DCAA Compliance Blog
Your Source for DCAA & FAR Compliance News and Discussion
ReliAscent® LLC is the only government contract accounting firm that specializes in all aspects of government contracting compliance. From our DCAA compliant accounting services, to monthly government contract accounting for all government agency awards, contract management & administration, and financial services & planning, our goal is to ensure the success of our clients, and all small business government contractors and grantees.
In our DCAA Blog, we discuss the latest government contracting news from the Federal Government, the DCAA, and DCMA, as well as promotions offered by ReliAscent, and helpful tools and resources for contractors.
We hope you will visit and take part in the discussions on our blog on a regular basis. If you ever have any questions or would like to discuss how our experts can help, do not hesitate to contact us at any time!
There was a lot written about sequestration earlier this year, including a lot of panic that sequestration would all but shut down the government and our economy would crash. Well it seems that the economy did not crash and the government did not shut down. The news lately has died down relative to sequestration being a doomsday scenario. I think most of what we see today is "blaming" the loss of a program or government activity on the sequestration actions here and there but not the mass hysteria of earlier in the year. So what really happened with sequestration and what will the effects really be? I have recently read a couple of good articles that seem to have a handle on what is actually transpiring with respect to sequestration. In short, the impact is slow to see the actual results of the actions. We have seen some impact but the impact may grow over time, especially if sequestration continues into FY2014 and further.
The other day I talked about how there could be a lot of funding released in the next 3 months. I think there is some evidence already of this activity beginning. For instance, in the last week the US Army announced they have issued a 5 year multiple award contract totaling up to $7B. There were 8 companies chosen and now each of these companies can compete for task orders under the multiple award agreement. Granted, this is not yet a release of funds (until one of the 8 wins the first task order) but it shows that things are starting to happen. Here is a sample of other announced major awards from the last several weeks:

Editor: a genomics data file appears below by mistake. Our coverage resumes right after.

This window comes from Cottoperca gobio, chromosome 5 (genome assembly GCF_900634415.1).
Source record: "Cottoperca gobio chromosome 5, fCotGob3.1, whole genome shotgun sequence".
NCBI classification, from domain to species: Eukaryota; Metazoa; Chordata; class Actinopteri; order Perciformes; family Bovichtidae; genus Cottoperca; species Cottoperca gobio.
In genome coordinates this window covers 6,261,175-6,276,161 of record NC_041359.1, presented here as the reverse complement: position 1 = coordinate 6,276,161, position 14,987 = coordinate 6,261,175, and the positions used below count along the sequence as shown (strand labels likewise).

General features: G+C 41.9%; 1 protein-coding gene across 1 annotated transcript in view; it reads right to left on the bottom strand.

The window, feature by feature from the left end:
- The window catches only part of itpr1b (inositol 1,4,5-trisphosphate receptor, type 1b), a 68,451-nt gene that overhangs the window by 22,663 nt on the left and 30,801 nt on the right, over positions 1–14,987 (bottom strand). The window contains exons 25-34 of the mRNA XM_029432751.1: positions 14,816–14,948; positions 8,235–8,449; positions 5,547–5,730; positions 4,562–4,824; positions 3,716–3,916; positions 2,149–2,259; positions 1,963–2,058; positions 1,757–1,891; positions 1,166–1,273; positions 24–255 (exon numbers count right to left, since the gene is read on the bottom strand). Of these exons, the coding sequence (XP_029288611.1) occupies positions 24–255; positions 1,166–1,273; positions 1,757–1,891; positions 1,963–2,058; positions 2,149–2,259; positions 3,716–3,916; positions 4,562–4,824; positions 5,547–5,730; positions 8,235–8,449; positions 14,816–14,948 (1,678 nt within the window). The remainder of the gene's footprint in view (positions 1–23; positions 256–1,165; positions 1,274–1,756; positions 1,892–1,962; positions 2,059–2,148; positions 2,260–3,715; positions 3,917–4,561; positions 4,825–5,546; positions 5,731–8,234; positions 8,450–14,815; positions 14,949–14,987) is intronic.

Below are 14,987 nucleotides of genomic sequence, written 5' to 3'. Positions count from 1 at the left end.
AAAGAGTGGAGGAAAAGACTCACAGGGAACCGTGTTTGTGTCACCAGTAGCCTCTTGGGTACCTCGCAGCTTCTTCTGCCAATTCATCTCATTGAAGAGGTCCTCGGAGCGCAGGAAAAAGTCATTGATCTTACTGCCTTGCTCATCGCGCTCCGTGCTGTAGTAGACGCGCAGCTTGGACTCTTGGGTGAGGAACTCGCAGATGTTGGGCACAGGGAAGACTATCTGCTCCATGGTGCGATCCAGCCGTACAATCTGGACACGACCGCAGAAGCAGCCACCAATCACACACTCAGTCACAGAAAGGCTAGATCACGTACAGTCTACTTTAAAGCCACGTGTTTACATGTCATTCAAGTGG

I have had several discussions recently with small businesses that are concerned with finding ways to fund their small business. Anyone that has started a business knows that certainly is one of the major concerns with starting a new business. But to someone new to this field, it can be a very frustrating exercise. Many people assume that the funding has to come from an independently wealthy founder. While this is certainly a way that some companies are founded but by no means is this the only way. This is part of what is affectionately known as one of the 4 F's for financing an early stage business (Founder, Friends, Family and Fools). Countless businesses are started with one or more of the 4 F's. Most of the time, this type of funding is only sufficient to get the firm started or only take the firm to a certain size. Relying on this type of financing will almost certainly limit the ultimate size of the organization.
The FY2014 Federal Government Budget was released by the Executive Branch and sent to the Legislative branch on April 10, 2013. The budget proposal is 244 pages long. President Obama indicated that this budget proposal was geared to make America a magnet for new jobs and manufacturing. So what does that mean and how will that create opportunities? I want to explore a little of that here.
Most of the core requirements for contracting with the Federal Government originate in the Federal Acquisition Regulations or FAR. These series of documents describe in great detail the how and the why of government procurements. The FAR may reference other regulations and may infer other regulations. This eventually turns into what we affectionately refer to as a "rat maze" to chase down all the requirements that may be imposed on a contractor.